Interview with James Fuller

by Sarah Burack

James Fuller '10, a dancer and Artist Development Fellow, was nice enough to sit down with me over lunch today. Between lamenting the onset of heating in the dorms--no going back now!--and discovering a mutual appreciation for coconut kongo bars, we talked about his experiences as a serious dancer and Harvard student. Highlights below.

What are you working on at the moment?

Well, the ballet company’s fall show is obviously taking up a lot of time. I’m also working on my senior thesis in philosophy. What’s it on? How language can be used to describe action and experience. [Pause] I realize that’s probably the broadest possible description that you could say about anything, but it’s just the general principle. I’m still working on the details.

You've worked on both modern dance and classical ballet, and mentioned earlier you'd like to perform both professionally. How are those forms different, or what does each bring to your dance?

Nowadays they are starting to blend so much that you almost can’t really be a strictly classical ballet dancer or perform only one type of modern dance. You’d be unemployable, not to mention a not very interesting dancer. I think it’s really healthy and good and makes you a much better artist to study different types of dance. Studying modern dance has improved my ballet; it’s changed my approach, given you a different way of relating to space, to your body and to action. And in the same way Ballet has enriched my modern by giving me a full technical basis. It makes it much easier to adapt and embody other techniques. They work beautifully together. I’m hoping to find a way to continue to pursue both.

Which did you start first?

I started ballet when I was about nine, and only picked up modern in my senior year of high school.

Something I’ve always been interested in is the state of the arts more generally on this campus, and how it’s talked about by both the artists themselves and administrators. There are so many talented performers here, and it’s interesting that they choose to attend school here rather than at a conservatory or specialized academy, or in lieu of going professional right away. Likewise, I’m sure you’ve heard about the Arts Taskforce, which published its findings last year. So I guess I’m interested in hearing about your views on practicing the arts at Harvard. What are some of the challenges or limitations? Are there benefits to pursuing the arts here?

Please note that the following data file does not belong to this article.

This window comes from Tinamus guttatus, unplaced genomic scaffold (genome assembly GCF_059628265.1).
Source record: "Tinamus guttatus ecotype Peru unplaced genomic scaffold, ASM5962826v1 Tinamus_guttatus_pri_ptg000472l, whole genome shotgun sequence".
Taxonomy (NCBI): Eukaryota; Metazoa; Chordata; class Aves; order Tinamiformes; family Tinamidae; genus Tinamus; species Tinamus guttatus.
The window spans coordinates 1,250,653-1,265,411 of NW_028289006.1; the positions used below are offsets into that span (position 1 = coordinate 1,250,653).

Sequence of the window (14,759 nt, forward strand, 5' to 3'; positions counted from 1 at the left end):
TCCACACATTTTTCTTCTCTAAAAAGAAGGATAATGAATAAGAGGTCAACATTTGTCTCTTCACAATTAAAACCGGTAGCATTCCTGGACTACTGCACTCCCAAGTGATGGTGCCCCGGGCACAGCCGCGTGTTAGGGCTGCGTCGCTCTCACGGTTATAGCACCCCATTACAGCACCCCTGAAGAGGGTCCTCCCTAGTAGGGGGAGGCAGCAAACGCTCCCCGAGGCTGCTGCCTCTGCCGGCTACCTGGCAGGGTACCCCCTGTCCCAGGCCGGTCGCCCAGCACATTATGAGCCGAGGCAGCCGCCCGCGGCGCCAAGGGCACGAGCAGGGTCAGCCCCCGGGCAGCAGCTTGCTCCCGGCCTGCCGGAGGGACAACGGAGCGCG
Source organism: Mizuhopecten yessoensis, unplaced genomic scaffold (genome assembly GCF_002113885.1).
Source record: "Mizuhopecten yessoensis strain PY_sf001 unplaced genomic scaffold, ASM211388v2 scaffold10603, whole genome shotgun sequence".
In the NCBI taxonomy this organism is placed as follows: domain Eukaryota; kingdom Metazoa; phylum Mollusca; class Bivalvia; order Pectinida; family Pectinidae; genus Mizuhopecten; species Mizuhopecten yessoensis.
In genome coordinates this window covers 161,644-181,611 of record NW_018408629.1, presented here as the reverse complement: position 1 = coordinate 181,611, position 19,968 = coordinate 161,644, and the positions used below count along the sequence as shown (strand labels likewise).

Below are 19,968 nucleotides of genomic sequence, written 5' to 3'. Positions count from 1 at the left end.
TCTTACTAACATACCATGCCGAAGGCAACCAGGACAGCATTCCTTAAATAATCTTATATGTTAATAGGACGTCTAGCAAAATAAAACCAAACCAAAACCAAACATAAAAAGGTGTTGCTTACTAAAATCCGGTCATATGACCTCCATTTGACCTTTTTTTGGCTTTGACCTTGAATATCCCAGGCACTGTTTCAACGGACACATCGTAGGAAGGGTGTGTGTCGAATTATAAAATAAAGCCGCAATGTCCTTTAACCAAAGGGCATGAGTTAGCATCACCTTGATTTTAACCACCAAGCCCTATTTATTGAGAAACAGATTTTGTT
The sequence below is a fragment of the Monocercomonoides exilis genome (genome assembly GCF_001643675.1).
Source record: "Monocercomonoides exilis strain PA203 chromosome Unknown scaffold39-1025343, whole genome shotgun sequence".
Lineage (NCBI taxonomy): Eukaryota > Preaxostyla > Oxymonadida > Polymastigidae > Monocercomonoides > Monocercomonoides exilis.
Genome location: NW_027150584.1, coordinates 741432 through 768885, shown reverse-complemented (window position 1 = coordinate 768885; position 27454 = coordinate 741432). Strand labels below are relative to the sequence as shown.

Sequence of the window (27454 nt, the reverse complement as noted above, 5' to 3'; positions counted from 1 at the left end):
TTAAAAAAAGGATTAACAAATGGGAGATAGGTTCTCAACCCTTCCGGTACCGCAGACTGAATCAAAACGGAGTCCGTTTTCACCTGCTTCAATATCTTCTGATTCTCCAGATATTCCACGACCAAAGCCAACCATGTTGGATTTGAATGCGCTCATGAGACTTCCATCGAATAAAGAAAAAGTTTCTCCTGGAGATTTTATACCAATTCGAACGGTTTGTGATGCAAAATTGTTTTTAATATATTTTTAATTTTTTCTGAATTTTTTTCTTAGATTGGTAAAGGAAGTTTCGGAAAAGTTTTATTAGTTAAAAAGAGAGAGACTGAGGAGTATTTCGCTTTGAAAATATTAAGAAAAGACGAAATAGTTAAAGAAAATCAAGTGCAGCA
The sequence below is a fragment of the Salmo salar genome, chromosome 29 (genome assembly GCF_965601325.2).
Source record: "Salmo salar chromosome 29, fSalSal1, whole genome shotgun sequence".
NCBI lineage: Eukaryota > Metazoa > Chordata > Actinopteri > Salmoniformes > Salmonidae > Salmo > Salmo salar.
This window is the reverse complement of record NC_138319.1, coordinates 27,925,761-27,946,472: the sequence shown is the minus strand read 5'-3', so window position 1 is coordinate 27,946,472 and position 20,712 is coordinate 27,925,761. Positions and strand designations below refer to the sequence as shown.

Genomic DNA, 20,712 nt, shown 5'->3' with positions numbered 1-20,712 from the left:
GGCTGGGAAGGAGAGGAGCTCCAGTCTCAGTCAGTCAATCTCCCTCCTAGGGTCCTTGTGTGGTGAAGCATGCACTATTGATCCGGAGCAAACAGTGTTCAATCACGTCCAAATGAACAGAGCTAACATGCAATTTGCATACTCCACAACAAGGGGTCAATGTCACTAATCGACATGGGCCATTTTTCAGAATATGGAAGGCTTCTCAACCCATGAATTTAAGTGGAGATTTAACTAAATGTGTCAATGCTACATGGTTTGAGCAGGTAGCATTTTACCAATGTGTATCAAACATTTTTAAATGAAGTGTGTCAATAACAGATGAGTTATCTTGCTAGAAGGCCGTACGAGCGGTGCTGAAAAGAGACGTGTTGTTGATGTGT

So as for the challenges—definitely time management. To maintain yourself as a dancer you really need to take class on a regular, rigorous basis, in addition to a rehearsal schedule and time spent actively performing. It’s a large time commitment. In that sense the problem isn’t different from anyone else at Harvard working on a publication or a political group. We all like to keep ourselves busy.

But it really is possible to have an excellent dance experience at Harvard. I’ve gotten a lot better here, which isn’t something that I expected coming in. Before coming I was rehearsing for 3 to 4 hours a day. I took a year off to dance. I knew I wouldn’t be able to keep that up while being a student, but I’ve actually found that I’ve been able to do enough to continue improving as a dancer. Being exposed to so many new styles and ideas, in dance and just through the general intellectual atmosphere, has helped me deepen, expand and improve my dancing in ways I wouldn’t have expected a few years ago. It actually helped to start not training hyper-intensively, to have more time to think about and process what I’m doing. To allow more bad habits and patterns to relax themselves out of my body. So I think Harvard is—surprisingly—a really good place to dance. There’s such a great community of dancers here; everyone’s on such a high professional level.

Dance is clearly a serious time commitment for you during the week. So when it gets to be the weekend—are you dancing?

YES! As much as possible. Whenever possible.

And your favorite weekend dance tune, at least this week?

That Black Eyed Peas song "Boom Boom Pow." "You so 200-late."

Catchy. They’re very much a guilty pleasure. Any parting words?

I’m always trying to say, especially to dancers, that people don’t think of Harvard as being a good place to dance, and it really is. It’s something people don’t really know about—how good the dancers are, how many opportunities there are, it’s amazing. Through the ballet company, the modern company, the department—so many cool things. I wish the dance community out there knew more, so they would be inclined to come!

James was too gracious to stoop to shameless self-promotion, so I'll gladly do it for him. The Harvard Ballet Company, which he co-directs, will be presenting its fall show, Momentum, starting on November 6th. The performers wanted to incorporate elements you wouldn't typically find in a traditional ballet, so expect cutting-edge choreography, musicians, and visual artworks. This is the show's first year on the Loeb Mainstage, and definitely worth blocking out time for on your calendar.